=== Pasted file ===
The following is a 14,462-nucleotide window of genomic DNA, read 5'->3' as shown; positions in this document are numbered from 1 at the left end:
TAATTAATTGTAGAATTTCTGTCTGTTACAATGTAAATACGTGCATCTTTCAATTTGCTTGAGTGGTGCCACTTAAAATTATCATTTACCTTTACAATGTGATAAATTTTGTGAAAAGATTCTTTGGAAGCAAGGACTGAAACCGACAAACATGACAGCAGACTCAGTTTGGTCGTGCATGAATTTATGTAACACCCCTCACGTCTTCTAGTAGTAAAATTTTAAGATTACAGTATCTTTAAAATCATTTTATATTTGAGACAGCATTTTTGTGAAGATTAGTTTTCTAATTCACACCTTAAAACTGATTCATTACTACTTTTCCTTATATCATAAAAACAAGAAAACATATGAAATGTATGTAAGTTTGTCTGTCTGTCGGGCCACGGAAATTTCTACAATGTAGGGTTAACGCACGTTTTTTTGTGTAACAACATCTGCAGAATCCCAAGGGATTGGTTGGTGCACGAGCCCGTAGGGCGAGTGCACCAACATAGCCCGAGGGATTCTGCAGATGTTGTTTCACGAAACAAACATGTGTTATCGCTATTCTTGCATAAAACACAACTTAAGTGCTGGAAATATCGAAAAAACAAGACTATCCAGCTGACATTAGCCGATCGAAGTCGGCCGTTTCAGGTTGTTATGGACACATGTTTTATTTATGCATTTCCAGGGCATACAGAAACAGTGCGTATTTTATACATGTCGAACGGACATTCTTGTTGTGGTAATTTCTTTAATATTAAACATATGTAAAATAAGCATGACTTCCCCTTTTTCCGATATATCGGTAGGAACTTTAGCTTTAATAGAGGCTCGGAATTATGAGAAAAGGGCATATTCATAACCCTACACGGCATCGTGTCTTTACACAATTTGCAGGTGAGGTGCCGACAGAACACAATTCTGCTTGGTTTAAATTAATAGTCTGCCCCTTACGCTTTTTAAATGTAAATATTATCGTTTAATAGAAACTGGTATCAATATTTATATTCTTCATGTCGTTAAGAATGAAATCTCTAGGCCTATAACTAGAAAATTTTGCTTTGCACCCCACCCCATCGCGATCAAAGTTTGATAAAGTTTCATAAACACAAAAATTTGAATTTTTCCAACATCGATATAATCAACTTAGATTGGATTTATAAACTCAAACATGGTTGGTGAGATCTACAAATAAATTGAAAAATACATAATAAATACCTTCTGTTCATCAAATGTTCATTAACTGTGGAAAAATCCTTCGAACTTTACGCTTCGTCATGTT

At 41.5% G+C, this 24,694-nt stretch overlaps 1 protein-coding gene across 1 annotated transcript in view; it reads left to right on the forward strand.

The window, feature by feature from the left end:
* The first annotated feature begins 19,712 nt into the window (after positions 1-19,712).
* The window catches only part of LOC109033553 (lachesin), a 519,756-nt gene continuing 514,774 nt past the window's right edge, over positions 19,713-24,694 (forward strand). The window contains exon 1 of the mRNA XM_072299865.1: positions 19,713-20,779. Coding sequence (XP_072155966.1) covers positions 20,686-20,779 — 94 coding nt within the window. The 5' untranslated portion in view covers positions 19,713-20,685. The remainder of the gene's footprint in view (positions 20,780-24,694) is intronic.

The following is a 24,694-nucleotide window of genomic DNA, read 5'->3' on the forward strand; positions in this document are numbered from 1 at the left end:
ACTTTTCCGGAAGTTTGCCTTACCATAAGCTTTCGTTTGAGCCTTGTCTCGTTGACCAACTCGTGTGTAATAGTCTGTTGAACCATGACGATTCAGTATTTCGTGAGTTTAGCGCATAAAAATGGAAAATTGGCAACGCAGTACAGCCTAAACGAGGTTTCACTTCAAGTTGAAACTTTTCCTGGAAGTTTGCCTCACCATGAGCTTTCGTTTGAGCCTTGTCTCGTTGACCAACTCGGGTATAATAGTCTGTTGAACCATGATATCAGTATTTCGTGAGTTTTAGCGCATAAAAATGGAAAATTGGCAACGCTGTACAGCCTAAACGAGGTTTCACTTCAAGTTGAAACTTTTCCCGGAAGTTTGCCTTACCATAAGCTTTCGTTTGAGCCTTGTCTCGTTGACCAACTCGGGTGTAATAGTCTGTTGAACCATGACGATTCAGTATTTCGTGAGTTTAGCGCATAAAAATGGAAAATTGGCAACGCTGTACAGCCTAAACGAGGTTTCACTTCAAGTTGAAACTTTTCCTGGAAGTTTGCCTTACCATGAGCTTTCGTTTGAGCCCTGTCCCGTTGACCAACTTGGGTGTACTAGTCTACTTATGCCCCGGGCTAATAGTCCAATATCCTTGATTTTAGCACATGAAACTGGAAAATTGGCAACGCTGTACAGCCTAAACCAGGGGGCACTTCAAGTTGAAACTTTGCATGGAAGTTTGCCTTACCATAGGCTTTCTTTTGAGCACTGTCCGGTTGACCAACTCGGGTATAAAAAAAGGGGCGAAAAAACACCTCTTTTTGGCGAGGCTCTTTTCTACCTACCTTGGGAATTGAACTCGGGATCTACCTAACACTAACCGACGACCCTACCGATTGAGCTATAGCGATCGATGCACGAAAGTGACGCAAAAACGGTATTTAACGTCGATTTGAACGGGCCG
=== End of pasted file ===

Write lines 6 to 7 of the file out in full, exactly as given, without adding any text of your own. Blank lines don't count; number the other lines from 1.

* The window catches only part of LOC109033553 (lachesin), a 519,756-nt gene continuing 514,774 nt past the window's right edge, over positions 19,713-24,694 (forward strand). The window contains exon 1 of the mRNA XM_072299865.1: positions 19,713-20,779. Coding sequence (XP_072155966.1) covers positions 20,686-20,779 — 94 coding nt within the window. The 5' untranslated portion in view covers positions 19,713-20,685. The remainder of the gene's footprint in view (positions 20,780-24,694) is intronic.

The following is a 24,694-nucleotide window of genomic DNA, read 5'->3' on the forward strand; positions in this document are numbered from 1 at the left end: